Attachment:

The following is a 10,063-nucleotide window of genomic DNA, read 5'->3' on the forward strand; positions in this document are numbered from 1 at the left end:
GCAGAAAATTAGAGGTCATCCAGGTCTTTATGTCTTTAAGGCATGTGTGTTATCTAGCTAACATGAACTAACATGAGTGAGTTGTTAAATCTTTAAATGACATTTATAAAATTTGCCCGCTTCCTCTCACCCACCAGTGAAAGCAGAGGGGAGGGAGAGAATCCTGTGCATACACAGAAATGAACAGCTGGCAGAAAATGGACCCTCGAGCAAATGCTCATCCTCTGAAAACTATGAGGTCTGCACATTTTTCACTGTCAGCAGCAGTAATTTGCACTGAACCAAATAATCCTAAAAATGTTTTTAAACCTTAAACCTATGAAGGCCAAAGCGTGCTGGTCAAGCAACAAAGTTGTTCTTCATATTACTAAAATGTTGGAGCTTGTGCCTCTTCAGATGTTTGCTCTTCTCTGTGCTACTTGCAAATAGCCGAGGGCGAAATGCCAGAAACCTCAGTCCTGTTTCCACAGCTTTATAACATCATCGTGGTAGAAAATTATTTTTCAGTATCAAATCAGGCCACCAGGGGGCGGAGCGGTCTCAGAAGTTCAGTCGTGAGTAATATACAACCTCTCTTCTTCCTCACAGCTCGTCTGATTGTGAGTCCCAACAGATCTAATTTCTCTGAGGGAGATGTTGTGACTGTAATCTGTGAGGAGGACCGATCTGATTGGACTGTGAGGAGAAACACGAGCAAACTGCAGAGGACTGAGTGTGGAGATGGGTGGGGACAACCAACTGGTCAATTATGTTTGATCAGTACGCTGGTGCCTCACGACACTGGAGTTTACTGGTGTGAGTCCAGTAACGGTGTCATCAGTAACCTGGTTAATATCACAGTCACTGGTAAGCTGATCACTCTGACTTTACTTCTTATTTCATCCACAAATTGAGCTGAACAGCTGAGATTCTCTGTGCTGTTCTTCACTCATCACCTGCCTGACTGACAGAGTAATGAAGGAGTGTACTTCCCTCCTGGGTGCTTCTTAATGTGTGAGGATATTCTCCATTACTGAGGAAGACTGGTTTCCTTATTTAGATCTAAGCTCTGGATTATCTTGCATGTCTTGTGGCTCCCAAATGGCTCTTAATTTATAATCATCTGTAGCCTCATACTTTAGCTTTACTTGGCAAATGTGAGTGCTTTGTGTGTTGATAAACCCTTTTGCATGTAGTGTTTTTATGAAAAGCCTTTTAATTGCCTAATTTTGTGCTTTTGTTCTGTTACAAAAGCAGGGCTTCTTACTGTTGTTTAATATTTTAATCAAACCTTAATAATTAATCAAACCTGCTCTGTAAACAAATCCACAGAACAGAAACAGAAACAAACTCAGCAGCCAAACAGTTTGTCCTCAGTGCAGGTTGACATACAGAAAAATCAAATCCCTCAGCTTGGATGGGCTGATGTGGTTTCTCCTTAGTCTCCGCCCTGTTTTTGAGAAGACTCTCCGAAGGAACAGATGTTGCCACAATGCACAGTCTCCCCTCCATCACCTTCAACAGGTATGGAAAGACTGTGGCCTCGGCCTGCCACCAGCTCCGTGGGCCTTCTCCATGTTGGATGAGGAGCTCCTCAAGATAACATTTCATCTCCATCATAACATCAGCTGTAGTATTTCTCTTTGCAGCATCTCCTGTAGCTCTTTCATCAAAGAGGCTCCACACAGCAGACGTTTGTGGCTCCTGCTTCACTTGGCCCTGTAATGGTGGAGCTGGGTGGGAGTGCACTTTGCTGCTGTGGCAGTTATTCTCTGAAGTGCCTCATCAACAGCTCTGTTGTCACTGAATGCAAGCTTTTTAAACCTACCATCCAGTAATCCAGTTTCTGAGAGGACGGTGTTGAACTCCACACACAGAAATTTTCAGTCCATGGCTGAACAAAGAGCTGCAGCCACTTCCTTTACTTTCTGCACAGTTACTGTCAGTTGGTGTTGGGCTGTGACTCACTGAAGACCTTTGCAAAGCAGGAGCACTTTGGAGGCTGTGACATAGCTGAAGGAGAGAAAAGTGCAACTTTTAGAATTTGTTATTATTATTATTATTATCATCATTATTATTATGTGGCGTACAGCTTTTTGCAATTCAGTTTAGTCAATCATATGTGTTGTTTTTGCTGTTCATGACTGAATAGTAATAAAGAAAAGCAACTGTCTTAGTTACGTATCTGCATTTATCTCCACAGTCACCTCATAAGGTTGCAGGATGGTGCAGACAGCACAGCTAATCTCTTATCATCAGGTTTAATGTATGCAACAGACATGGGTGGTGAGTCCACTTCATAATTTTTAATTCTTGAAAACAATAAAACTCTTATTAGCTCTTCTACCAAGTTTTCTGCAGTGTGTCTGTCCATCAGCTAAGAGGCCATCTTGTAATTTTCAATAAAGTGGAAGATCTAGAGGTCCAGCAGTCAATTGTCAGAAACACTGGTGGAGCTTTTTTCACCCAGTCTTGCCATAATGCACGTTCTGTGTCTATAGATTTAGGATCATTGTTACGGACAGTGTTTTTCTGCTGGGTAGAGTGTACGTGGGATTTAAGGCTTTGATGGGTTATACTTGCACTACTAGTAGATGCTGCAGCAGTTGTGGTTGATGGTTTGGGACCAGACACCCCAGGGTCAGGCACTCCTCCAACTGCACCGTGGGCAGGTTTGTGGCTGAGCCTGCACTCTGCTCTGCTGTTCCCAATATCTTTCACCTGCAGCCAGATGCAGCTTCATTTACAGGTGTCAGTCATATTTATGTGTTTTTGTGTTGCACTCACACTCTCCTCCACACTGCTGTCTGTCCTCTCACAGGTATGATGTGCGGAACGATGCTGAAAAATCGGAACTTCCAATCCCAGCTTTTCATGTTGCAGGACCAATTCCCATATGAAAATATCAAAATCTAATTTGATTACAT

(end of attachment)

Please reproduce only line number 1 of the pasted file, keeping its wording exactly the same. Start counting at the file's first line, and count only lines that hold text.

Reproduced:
The following is a 10,063-nucleotide window of genomic DNA, read 5'->3' on the forward strand; positions in this document are numbered from 1 at the left end: